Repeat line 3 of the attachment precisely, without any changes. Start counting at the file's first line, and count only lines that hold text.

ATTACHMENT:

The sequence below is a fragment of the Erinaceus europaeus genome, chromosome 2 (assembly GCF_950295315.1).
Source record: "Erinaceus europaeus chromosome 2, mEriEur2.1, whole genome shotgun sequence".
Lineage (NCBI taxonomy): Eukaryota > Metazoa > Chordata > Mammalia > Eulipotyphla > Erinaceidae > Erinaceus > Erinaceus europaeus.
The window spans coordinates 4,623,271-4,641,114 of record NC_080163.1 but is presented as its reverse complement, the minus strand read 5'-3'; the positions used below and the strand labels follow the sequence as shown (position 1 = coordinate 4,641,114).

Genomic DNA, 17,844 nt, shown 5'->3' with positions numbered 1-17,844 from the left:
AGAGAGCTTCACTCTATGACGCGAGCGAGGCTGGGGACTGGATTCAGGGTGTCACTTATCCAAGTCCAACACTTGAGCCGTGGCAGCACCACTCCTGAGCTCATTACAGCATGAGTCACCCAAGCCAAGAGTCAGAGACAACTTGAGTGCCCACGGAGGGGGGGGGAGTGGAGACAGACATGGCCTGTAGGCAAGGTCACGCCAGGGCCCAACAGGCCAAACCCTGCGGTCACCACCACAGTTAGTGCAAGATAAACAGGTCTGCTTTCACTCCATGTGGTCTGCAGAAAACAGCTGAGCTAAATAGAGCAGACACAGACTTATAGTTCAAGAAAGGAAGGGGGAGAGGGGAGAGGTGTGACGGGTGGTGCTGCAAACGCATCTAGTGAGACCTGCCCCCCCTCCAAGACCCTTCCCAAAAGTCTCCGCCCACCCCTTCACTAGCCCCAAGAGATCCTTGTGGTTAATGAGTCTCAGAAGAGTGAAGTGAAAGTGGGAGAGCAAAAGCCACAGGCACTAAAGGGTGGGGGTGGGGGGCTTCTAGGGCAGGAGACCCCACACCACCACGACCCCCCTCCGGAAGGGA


Lineage (NCBI taxonomy): Eukaryota > Metazoa > Chordata > Mammalia > Eulipotyphla > Erinaceidae > Erinaceus > Erinaceus europaeus.